So today, the Palestinians are once again asked to forget about their past grievances, and to focus on a promise of some kind of a future peace settlement that, if the past is any kind of a reliable guide, may well prove quite illusory.
Lost in all this, however, is the situation of the Palestinians– in Gaza, but also elsewhere– in the present.
Is there anything the US could do about this?
Of course there is! And it’s not only the case that the US could do something to help the Gazans in the present– the US also should be doing a whole lot more than it has to date to alleviate the harm that they continue to suffer on a daily and continuing basis, since it has enormous leverage over the government of Israel.
But Washington has used not one iota of that leverage to force Israel to open Gaza’s borders up for the passage of the freight that the Strip’s 1.4 million people sorely need in order to conduct a normal, safe, and dignified life.
Winter is approaching in Gaza, where it can bring rain and some bitterly cold winds. And despite all the representations that various do-gooders have made since the parallel ceasefires wet into effect on January 18, Israel has not allowed into the Strip any of the most basic construction materials that are needed to repair the extensive damage that the IDF caused during last winter’s war, in many cases quite intentionally, to housing, schools, factories, and public infrastructure.
So maybe now is not the time to pull together a huge series of international court cases to look into the atrocities of the past. (Or maybe it is.)
And maybe we should give the US-led diplomacy one last chance to build a better future. (Or maybe not.)
But if we look only at the continuously unfolding present, then if the US does nothing to force Israel to open Gaza’s borders to the passage of vitally needed freight, then Washington will be directly complicit in the additional harms that Gaza’s people will suffer this winter.
(Meantime, in today’s statement, Rice criticized the mandate of the Goldstone Commission, and she criticized its policy recommendations. But I don’t think she questioned any of its actual findings. And those findings surely stand as the best draft we have to date of the historical record of who did what to whom in the Israel-Palestine theater in the time of the 2008-09 Gaza War. Even just as a record, the work of the Commission will be invaluable– and it can provide the basis for all kinds of court cases in the future.)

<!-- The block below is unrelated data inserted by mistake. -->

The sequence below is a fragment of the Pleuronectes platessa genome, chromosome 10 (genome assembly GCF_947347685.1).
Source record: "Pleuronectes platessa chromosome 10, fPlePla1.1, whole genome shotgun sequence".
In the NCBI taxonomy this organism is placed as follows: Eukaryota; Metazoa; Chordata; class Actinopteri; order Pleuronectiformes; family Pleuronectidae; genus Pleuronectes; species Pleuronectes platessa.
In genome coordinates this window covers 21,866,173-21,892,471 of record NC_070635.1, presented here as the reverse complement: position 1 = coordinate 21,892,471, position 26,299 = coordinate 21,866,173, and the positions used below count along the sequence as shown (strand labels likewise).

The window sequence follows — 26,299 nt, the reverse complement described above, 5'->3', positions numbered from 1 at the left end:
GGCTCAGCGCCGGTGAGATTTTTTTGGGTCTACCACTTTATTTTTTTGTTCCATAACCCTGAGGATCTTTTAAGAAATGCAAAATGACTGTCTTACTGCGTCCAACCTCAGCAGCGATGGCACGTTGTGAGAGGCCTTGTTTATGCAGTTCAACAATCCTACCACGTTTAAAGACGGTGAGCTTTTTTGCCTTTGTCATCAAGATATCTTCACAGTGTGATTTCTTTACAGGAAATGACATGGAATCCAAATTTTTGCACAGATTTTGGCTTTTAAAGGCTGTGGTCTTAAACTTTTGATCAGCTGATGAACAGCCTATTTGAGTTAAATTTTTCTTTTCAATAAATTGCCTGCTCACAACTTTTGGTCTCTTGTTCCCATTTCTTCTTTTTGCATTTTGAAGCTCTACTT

Thakur on the ICC, Darfur, and Bashir

When I blogged about the ICC’s missteps on Darfur yesterday I had not yet seen this excellently argued recent article by Ramesh Thakur.
Thakur, who for a long time was Vice-rector of the U.N. University, based in Tokyo, argued centrally there that:

    a more troubling issue is how an initiative of international criminal justice meant to protect vulnerable people from brutal national rulers has managed to be subverted into an instrument of power against vulnerable countries. A court meant to embody and pursue universal justice is in practice reduced to imposing selective justice of the West against the rest.

He writes,

    no senior U.S. general or Cabinet member is likely to face international criminal prosecution for Abu Ghraib, Guantanamo or other abuses.
    Does the world not deserve an honest accounting of what happened in Fallujah in April 2004, how many were killed, and whether any criminality was involved, including the use of chemical weapons prohibited under international humanitarian law?
    Nuremberg was supposedly about who started the war, not who lost. Same for the Tokyo tribunal. We know who started the Iraq War; and we know they have not been called to account for the crime.
    Africans are being held to international accountability for domestic acts of war crimes, but Westerners seem to escape international judgment. What of the war-crime charges by Hamas and some Israelis in Gaza earlier this year?
    Unlike Bashir or any other Africans in the dock, whose alleged atrocities were limited to national jurisdictions, the Bush administration asserted and exercised the right to kidnap suspected enemies in the war on terror anywhere in the world and take them anywhere else, including countries known to torture suspects. Many Western allies colluded in this distasteful practice of “rendition.” No Westerner has faced criminal trial for it.

And he argues, as I did in my blog post yesterday, that the ICC should be mothballed until it can become a more robust instrument of a much more equitable international system.